“Por cinco años fue duro. Lo hice todo por mí mismo. Iba a tres o cuatro audiciones durante el día. Trataba de comer algo entre ellas y luego no conseguía ninguno de los trabajos. Trabajaba en una tienda de helados a $8 la hora. Era terrible, pero valió la pena porque ahora puedo ayudar a mi mamá”, señaló emocionado.

Anthony recuerda que cuando eran pequeños lloraban porque no querían comer arroz con habichuelas y pollo, que muchas veces era el menú de toda una semana.

“No siempre tuve un trabajo. En una época decidí quedarme con ellos para criarlos, hasta que cada uno tuviera dos años”, explicó Mildred sobre aquella época. “Cuando llegaron a una edad más adelantada busqué un trabajo más estable. Gracias a Dios llevo 16 años en el trabajo que estoy ahora, en un hospital. Ya salimos de ese tiempo de dificultades”.

Muchos actores soñarían tener un debut en Broadway como lo ha tenido Anthony.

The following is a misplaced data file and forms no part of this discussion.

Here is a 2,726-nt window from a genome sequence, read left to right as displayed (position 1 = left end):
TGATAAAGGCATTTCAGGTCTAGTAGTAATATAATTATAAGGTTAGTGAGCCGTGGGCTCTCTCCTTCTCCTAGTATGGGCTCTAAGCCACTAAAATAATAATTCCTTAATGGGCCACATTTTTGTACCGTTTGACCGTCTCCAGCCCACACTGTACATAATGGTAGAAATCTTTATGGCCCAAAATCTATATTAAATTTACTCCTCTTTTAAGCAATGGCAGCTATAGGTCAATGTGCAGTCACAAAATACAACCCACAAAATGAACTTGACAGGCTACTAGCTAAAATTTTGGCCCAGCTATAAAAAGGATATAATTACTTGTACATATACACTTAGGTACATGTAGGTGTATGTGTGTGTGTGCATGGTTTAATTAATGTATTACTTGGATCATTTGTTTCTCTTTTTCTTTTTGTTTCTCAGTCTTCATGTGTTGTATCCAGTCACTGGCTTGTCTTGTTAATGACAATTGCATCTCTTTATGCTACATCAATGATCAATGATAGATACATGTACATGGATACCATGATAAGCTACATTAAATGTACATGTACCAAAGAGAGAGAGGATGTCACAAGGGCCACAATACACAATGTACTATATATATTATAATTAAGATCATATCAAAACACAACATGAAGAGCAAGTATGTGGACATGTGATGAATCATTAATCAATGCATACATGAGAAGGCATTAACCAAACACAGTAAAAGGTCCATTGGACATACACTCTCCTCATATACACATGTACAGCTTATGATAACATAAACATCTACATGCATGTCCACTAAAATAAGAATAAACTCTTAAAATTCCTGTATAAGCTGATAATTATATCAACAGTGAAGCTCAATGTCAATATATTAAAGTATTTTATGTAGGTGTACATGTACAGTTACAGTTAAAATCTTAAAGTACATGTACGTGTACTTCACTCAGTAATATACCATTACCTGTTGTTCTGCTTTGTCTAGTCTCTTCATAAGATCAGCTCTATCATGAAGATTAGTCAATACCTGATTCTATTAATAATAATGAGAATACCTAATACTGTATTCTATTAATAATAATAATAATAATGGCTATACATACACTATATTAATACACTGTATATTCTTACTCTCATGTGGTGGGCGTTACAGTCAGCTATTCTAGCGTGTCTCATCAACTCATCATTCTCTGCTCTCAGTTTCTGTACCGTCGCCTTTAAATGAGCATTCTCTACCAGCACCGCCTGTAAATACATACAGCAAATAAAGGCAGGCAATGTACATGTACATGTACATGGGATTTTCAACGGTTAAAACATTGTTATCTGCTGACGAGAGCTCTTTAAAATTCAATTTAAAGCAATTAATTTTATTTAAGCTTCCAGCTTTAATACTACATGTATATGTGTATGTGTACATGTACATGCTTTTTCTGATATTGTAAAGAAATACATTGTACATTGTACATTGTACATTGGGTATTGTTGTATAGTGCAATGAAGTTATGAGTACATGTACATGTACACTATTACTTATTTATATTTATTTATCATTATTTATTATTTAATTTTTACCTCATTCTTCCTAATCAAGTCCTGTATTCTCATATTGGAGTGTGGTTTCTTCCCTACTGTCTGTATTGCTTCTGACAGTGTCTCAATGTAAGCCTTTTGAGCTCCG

Hamilton se ha convertido en todo un fenómeno desde que comenzó off Broadway el año pasado, y seis meses después en Broadway. Hace unos días, la pieza casi bate el récord de premios Tony al conseguir 11 de estos galardones en la ceremonia de este año. El joven asegura que ha sido todo un aprendizaje trabajar con LinManuel, quien escribió el musical.

“Es un cerebro andante. Uno lo mira y no siento que veo a una persona, sino a un cerebro. Sin duda es la persona más inteligente que he conocido. Ha sido como un hermano mayor para mí, me ha enseñado mucho. Nos hemos hecho amigos y nos dio a todos esto, nos inspiró a defender las cosas en las que creemos”, destacó.

La familia de Anthony proviene de Fajardo, Caguas y Naguabo. A pesar de las dificultades económicas, Mildred siempre hizo lo posible por traer a sus hijos a Puerto Rico, para que estuvieran conectados con su familia y raíces.

“Puerto Rico significa mucho para mí. De allí son mis abuelos, mis padres. Por alguna extraña razón, o quizás no es extraña, cuando estoy allá siento que estoy en casa. Siento que de allí es mi cuerpo, mi cabeza, mi ADN, mis raíces. Allí vivieron mis ancestros”, aseguró Anthony.

El actor espera seguir siendo parte de Hamilton por muchos años. Sin embargo, también desea realizar una carrera como cantante, entre otros proyectos.